Costa Rica is a Republic with a strong system of constitutional checks and balances. Executive responsibilities are vested in a President, who serves as the country's center of power. There are two Vice-Presidents and a fifteen member Cabinet that includes one of the Vice-Presidents. The President and fifty-seven Legislative Assembly deputies are elected for four year terms.
Costa Rica used to have a two party system, with extreme difficulty for anybody to achieve electoral success under the banner of any other party. After the 2002 elections when a few third parties had a strong turnout, the two-party system pretty much had drawn its last breath, and was replaced by a multi-party system. In the 2006 Presidential elections more than eight different parties fielded candidates, and over twelve different parties submitted candidates for the parliamentary elections. There are currently twenty distinct political parties in the Republic of Costa Rica, with the four major parties being the National Liberation Party (social democratic), Citizen’s Action Party (reformist leftists), Libertarian Movement Party (libertarian), and the Social Christian Unity Party (christian democratic).
Most Costa Ricans still vote according to family tradition (33 of 44 presidents from 1821 to 1970 are descendants of three original colonizers), and families remain loyal to a party throughout the generations. Around election time the streets of Costa Rica resemble the festivity of an impending World Cup soccer match, with banners of either green and white, or blue and red, for the two main political parties. The ambience is festive, consistent with the playful and open spirit with which the Costa Rican people embrace their unique and beloved Republic.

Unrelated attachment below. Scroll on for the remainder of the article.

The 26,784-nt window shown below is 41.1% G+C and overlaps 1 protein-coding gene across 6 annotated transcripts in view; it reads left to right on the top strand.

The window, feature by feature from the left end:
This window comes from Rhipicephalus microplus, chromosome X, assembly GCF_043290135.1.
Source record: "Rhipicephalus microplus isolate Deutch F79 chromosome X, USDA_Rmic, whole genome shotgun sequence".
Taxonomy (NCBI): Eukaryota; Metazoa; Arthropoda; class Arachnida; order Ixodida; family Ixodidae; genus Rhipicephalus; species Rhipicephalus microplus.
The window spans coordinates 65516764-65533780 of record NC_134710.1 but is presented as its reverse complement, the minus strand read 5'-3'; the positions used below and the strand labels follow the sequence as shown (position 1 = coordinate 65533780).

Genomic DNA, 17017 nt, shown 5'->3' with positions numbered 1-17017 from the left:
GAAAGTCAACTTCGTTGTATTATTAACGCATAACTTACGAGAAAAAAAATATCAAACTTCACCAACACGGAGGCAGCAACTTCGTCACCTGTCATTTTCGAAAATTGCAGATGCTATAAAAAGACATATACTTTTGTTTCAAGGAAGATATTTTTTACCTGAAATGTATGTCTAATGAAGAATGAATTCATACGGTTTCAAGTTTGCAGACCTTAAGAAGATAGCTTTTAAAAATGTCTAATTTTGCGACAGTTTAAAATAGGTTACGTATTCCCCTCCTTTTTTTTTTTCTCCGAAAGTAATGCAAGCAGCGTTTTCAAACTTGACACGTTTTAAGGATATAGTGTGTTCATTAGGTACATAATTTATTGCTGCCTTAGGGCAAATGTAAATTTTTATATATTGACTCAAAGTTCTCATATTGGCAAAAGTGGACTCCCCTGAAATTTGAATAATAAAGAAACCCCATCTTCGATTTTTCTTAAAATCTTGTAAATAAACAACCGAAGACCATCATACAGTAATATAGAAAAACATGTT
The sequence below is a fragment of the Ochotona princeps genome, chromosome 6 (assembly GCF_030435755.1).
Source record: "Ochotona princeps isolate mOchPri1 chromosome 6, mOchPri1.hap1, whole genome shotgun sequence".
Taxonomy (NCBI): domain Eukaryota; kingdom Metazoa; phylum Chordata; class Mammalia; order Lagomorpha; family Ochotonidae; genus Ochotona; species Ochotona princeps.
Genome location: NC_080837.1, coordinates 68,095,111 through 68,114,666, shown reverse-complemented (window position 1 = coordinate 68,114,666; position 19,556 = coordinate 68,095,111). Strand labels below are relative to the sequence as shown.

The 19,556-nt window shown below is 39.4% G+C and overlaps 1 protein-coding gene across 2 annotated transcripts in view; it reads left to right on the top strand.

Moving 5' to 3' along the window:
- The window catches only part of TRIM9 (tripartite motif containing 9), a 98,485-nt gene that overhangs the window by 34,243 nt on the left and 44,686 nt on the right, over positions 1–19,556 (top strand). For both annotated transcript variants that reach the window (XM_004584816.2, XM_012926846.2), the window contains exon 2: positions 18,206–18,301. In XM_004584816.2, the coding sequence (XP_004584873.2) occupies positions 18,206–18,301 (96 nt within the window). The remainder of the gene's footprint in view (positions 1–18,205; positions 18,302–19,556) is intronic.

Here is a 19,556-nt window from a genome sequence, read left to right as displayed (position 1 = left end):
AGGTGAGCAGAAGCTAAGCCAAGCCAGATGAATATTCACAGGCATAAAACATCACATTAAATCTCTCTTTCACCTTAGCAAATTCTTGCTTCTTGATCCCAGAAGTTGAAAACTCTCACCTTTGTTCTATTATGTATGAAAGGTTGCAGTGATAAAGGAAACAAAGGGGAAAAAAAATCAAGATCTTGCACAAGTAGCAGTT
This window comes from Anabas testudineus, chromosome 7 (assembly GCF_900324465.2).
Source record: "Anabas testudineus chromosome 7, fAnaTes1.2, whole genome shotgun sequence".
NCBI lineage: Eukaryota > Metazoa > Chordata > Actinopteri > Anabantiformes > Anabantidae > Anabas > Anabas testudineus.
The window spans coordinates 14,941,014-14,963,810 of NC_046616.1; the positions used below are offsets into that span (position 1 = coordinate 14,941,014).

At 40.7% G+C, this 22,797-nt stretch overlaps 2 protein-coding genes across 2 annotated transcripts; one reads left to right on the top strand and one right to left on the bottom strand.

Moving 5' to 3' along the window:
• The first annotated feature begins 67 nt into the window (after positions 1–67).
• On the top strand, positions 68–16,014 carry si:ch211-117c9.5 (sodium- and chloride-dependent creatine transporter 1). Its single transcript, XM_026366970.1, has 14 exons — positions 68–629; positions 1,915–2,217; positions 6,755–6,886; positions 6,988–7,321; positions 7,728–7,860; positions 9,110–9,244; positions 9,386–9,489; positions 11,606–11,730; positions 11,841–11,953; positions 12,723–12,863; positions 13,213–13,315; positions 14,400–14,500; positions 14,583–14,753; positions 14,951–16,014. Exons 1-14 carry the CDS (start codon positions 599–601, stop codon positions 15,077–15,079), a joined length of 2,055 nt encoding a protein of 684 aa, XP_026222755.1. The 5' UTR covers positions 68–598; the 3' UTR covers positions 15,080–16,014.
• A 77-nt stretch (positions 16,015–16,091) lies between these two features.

As a result of the Costa Rican government’s commitment to social welfare, the nation boasts one of the highest standards of living in Latin America. Costa Rica has been relatively free of the political strife that most of its neighboring countries struggle with. With an outstanding record for respecting human rights, Costa Rica has maintained a strong democratic tradition since the Civil War in 1948 until the present day.
Since the 1990’s the country has drifted steadily towards more “neo-liberal” economic practices, in promoting the private sector, downsizing a previously top-heavy government, reducing social spending, and promoting and export-oriented and tourism-oriented economy. As life becomes more and more expensive the Costa Rican people are experiencing a growing discontent. The burden of sustaining both a growing economy and maintaining social standards at acceptable levels is creating tension in the social fabric.
In 2004, numerous high-profile corruption scandals tore through the highest levels of the Costa Rican political landscape. Two former Presidents were arrested on corruption charges, with a third former President refusing to return to the country to face questioning. With faith in elected leadership at an all-time low, the Costa Rican people rallied for change in 2006, re-electing former President and recipient of the Nobel Prize for Peace in 1987, Oscar Arias Sanchez, pinning hopes on Don Oscar to reinvigorate the public trust, and guide the nation once again towards prosperity and stability.